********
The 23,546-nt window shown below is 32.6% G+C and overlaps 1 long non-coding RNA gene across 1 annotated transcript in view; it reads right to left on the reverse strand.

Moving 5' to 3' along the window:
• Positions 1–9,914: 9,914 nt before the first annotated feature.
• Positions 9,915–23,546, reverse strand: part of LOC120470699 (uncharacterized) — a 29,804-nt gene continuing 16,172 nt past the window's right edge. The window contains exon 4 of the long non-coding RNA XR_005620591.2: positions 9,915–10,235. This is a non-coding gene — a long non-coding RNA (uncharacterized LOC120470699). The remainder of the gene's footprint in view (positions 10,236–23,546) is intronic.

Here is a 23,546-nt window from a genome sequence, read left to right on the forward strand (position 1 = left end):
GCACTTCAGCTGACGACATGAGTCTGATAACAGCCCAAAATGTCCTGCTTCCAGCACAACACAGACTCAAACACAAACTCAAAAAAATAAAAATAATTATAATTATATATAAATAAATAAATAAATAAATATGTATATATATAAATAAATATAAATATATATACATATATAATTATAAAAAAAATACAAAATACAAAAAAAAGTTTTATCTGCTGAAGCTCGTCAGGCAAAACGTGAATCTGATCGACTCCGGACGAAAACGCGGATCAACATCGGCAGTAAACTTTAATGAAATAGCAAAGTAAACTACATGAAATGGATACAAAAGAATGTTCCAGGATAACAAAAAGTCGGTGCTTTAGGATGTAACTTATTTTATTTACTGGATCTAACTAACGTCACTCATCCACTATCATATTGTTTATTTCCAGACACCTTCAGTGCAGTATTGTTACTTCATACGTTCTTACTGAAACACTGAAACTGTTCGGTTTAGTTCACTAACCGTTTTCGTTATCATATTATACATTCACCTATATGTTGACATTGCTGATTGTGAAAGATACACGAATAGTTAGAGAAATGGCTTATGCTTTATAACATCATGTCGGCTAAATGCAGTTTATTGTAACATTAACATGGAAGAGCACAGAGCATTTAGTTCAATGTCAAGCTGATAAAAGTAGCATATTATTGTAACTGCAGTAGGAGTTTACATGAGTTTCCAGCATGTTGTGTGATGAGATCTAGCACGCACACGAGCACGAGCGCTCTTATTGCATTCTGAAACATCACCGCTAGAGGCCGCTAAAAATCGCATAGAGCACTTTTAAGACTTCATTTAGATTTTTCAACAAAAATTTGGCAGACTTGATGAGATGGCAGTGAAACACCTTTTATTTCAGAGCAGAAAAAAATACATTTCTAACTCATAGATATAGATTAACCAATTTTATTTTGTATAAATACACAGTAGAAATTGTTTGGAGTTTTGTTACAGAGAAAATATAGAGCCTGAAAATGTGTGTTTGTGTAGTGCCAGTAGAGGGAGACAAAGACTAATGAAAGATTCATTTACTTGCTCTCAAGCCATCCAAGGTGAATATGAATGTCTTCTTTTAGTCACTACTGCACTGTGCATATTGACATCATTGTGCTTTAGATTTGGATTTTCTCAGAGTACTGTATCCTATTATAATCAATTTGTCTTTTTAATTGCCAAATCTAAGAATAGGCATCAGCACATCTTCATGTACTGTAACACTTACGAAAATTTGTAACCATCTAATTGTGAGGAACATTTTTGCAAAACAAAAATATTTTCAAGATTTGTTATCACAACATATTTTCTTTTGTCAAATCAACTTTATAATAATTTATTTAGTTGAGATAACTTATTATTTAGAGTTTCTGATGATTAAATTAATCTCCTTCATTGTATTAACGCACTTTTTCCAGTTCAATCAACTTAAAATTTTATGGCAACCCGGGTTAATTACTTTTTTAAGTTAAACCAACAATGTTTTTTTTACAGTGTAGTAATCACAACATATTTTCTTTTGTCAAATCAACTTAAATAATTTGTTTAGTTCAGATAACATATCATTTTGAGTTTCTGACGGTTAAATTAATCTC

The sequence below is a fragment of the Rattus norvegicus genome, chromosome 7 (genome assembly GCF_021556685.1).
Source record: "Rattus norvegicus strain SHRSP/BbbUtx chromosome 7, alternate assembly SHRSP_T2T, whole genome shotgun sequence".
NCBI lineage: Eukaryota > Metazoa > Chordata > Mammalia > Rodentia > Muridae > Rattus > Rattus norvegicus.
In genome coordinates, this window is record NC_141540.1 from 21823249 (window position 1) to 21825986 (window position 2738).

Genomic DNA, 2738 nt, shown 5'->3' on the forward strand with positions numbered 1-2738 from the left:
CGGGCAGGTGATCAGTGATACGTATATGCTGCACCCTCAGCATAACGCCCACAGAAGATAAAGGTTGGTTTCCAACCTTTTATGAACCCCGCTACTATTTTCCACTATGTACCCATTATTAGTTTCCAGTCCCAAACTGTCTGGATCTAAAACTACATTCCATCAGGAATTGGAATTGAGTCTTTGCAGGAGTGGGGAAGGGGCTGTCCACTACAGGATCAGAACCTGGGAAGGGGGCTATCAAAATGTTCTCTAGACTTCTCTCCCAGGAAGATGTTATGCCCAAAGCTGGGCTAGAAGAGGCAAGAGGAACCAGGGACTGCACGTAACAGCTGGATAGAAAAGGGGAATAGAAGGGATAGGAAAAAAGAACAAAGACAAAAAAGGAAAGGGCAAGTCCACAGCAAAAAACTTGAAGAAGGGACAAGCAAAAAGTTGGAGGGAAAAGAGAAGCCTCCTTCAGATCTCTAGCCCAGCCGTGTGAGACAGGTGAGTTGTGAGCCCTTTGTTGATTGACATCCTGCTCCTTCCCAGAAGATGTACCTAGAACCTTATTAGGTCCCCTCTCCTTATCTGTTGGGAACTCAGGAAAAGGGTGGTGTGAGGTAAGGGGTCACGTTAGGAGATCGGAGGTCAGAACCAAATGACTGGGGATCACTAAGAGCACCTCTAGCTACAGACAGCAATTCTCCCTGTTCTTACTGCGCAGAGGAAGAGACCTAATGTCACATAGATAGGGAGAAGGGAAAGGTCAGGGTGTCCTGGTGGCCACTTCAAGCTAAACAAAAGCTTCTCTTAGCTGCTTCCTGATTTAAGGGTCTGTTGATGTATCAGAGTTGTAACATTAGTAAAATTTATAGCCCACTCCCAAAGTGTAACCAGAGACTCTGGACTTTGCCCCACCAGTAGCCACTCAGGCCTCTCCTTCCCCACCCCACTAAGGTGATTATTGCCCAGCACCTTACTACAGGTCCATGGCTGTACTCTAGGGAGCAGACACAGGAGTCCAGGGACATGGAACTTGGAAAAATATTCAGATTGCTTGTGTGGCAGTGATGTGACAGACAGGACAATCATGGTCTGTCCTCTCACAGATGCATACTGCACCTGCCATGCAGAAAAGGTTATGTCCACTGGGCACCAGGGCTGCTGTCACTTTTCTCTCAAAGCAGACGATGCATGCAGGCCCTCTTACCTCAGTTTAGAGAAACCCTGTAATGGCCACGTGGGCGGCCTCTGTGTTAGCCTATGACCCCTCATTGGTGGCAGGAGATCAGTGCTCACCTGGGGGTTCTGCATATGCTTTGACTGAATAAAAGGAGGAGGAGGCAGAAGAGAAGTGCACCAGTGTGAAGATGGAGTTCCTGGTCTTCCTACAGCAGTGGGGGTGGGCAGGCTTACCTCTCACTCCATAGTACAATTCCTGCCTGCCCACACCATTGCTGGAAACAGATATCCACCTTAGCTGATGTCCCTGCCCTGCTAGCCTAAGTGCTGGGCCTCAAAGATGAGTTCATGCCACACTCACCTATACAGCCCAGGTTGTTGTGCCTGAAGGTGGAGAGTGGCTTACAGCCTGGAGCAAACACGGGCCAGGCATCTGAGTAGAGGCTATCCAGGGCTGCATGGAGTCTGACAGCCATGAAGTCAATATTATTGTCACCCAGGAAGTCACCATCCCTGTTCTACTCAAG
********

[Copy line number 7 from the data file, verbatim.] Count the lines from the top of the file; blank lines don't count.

The sequence below is a fragment of the Rattus norvegicus genome, chromosome 7 (genome assembly GCF_021556685.1).